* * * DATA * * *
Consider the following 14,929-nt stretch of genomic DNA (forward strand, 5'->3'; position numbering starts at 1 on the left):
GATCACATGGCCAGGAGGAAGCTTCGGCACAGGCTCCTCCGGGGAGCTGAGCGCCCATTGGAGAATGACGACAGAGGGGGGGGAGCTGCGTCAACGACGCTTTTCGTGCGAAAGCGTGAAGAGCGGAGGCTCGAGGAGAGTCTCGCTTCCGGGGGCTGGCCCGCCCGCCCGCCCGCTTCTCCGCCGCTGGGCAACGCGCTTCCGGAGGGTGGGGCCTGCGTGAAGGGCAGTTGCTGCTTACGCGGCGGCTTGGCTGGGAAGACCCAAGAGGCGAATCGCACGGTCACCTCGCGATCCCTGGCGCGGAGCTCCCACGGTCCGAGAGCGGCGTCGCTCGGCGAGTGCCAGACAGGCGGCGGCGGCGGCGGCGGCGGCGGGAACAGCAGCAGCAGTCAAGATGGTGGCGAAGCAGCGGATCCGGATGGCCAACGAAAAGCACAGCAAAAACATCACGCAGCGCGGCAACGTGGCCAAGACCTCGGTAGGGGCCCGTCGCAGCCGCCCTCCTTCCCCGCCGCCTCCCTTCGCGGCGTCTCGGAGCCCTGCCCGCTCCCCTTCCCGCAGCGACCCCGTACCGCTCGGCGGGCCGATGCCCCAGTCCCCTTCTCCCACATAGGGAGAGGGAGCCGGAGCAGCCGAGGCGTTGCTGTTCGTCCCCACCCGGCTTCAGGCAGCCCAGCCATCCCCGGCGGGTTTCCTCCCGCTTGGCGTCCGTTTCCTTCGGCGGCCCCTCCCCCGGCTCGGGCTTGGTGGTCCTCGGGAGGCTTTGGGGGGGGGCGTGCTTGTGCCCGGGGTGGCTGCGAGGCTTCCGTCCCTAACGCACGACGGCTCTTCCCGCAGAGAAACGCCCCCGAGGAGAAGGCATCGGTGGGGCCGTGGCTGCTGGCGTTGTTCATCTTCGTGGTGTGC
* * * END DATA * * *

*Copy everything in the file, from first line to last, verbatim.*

Consider the following 14,929-nt stretch of genomic DNA (forward strand, 5'->3'; position numbering starts at 1 on the left):
GATCACATGGCCAGGAGGAAGCTTCGGCACAGGCTCCTCCGGGGAGCTGAGCGCCCATTGGAGAATGACGACAGAGGGGGGGGAGCTGCGTCAACGACGCTTTTCGTGCGAAAGCGTGAAGAGCGGAGGCTCGAGGAGAGTCTCGCTTCCGGGGGCTGGCCCGCCCGCCCGCCCGCTTCTCCGCCGCTGGGCAACGCGCTTCCGGAGGGTGGGGCCTGCGTGAAGGGCAGTTGCTGCTTACGCGGCGGCTTGGCTGGGAAGACCCAAGAGGCGAATCGCACGGTCACCTCGCGATCCCTGGCGCGGAGCTCCCACGGTCCGAGAGCGGCGTCGCTCGGCGAGTGCCAGACAGGCGGCGGCGGCGGCGGCGGCGGCGGGAACAGCAGCAGCAGTCAAGATGGTGGCGAAGCAGCGGATCCGGATGGCCAACGAAAAGCACAGCAAAAACATCACGCAGCGCGGCAACGTGGCCAAGACCTCGGTAGGGGCCCGTCGCAGCCGCCCTCCTTCCCCGCCGCCTCCCTTCGCGGCGTCTCGGAGCCCTGCCCGCTCCCCTTCCCGCAGCGACCCCGTACCGCTCGGCGGGCCGATGCCCCAGTCCCCTTCTCCCACATAGGGAGAGGGAGCCGGAGCAGCCGAGGCGTTGCTGTTCGTCCCCACCCGGCTTCAGGCAGCCCAGCCATCCCCGGCGGGTTTCCTCCCGCTTGGCGTCCGTTTCCTTCGGCGGCCCCTCCCCCGGCTCGGGCTTGGTGGTCCTCGGGAGGCTTTGGGGGGGGGCGTGCTTGTGCCCGGGGTGGCTGCGAGGCTTCCGTCCCTAACGCACGACGGCTCTTCCCGCAGAGAAACGCCCCCGAGGAGAAGGCATCGGTGGGGCCGTGGCTGCTGGCGTTGTTCATCTTCGTGGTGTGC